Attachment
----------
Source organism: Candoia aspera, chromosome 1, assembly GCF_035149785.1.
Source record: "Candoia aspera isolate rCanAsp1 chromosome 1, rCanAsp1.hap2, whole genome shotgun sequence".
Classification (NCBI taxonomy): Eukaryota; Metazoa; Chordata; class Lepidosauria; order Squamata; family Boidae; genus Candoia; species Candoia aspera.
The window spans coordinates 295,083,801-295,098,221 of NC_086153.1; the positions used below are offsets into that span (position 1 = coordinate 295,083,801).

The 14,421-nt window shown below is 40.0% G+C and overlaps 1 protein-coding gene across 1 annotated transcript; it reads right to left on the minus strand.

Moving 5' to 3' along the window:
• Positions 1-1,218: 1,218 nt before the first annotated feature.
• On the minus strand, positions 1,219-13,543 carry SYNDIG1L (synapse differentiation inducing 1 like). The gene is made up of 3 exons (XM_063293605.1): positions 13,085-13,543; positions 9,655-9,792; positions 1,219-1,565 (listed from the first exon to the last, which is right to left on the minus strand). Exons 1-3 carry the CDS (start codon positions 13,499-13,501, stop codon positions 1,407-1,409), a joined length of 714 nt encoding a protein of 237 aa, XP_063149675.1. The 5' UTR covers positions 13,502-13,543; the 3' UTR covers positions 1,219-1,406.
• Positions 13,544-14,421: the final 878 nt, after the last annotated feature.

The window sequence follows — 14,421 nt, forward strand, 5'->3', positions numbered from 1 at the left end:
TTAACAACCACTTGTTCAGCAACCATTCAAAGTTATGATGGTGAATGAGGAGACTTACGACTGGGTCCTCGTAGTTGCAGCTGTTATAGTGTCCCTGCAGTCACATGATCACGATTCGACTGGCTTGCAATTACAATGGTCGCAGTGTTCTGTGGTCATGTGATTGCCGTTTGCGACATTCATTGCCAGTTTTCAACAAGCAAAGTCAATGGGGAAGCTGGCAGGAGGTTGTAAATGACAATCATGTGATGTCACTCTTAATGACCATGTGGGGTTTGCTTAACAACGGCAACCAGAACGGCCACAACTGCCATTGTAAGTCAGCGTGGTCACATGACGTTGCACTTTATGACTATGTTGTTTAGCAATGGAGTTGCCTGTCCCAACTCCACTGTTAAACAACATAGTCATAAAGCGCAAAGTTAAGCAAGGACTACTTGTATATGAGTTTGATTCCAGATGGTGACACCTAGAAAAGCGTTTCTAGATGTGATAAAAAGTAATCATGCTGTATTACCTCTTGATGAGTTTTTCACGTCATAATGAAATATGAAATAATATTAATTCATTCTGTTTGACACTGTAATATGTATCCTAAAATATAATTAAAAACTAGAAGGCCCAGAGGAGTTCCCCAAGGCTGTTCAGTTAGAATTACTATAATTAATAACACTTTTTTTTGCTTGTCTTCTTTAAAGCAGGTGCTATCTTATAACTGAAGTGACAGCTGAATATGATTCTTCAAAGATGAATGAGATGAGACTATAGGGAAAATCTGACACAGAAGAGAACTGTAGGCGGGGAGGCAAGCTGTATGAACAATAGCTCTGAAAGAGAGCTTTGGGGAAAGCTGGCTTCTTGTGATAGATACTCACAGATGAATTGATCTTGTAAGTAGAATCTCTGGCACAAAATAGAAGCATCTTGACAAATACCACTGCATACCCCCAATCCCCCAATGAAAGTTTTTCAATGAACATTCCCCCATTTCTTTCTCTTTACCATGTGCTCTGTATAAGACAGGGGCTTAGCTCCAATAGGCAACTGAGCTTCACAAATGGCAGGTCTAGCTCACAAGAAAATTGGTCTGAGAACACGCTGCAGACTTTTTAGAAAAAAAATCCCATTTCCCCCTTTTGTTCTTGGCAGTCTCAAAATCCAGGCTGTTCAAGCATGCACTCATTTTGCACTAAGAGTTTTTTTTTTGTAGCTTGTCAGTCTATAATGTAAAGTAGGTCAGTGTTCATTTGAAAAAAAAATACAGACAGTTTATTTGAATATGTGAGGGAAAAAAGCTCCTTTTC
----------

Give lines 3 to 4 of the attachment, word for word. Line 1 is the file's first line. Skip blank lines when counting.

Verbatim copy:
Classification (NCBI taxonomy): Eukaryota; Metazoa; Chordata; class Lepidosauria; order Squamata; family Boidae; genus Candoia; species Candoia aspera.
The window spans coordinates 295,083,801-295,098,221 of NC_086153.1; the positions used below are offsets into that span (position 1 = coordinate 295,083,801).